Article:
How to interpret F-measure values?

  • I would like to know how to interpret a difference of f-measure values. I know that f-measure is a balanced mean between precision and recall, but I am asking about the practical meaning of a difference in F-measures.

    For example, if a classifier C1 has an accuracy of 0.4 and another classifier C2 an accuracy of 0.8, then we can say that C2 has correctly classified the double of test examples compared to C1. However, if a classifier C1 has an F-measure of 0.4 for a certain class and another classifier C2 an F-measure of 0.8, what can we state about the difference in performance of the 2 classifiers ? Can we say that C2 has classified X more instances correctly that C1 ?

    I'm not sure you can say much since the F-measure is function of both precision and recall: http://en.wikipedia.org/wiki/F1_score. You can do the math though and hold one (either precision or recall) constant and say something about the other.

  • Minkoo Seo

    Minkoo Seo Correct answer

    8 years ago

    I cannot think of an intuitive meaning of the F measure, because it's just a combined metric. What's more intuitive than F-mesure, of course, is precision and recall.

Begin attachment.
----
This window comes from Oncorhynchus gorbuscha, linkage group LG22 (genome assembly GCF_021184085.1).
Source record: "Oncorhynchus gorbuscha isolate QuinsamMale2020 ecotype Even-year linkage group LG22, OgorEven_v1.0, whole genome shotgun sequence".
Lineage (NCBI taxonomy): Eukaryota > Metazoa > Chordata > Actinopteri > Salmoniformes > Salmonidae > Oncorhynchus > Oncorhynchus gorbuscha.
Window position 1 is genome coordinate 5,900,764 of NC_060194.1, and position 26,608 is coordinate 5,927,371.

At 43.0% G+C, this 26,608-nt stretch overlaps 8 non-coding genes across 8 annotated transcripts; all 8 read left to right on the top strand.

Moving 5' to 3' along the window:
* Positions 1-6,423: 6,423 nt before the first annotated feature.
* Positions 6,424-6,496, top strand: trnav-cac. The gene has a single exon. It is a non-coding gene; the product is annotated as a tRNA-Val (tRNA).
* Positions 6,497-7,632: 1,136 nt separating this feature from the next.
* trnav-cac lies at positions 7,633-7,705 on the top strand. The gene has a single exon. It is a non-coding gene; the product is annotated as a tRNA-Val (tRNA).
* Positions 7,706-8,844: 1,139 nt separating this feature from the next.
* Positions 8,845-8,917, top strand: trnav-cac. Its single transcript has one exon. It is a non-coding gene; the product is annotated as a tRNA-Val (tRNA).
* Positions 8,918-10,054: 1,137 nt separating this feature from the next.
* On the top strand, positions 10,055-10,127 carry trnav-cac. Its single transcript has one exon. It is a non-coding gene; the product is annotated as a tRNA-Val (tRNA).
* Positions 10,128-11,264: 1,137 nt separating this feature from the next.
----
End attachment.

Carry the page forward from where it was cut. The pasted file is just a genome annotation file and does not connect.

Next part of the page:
But using two values, we often cannot determine if one algorithm is superior to another. For example, if one algorithm has higher precision but lower recall than other, how can you tell which algorithm is better?

    If you have a specific goal in your mind like 'Precision is the king. I don't care much about recall', then there's no problem. Higher precision is better. But if you don't have such a strong goal, you will want a combined metric. That's F-measure. By using it, you will compare some of precision and some of recall.

    The ROC curve is often drawn stating the F-measure. You may find this article interesting as it contains explanation on several measures including ROC curves: http://binf.gmu.edu/mmasso/ROC101.pdf

License under CC-BY-SA with attribution


Content dated before 6/26/2020 9:53 AM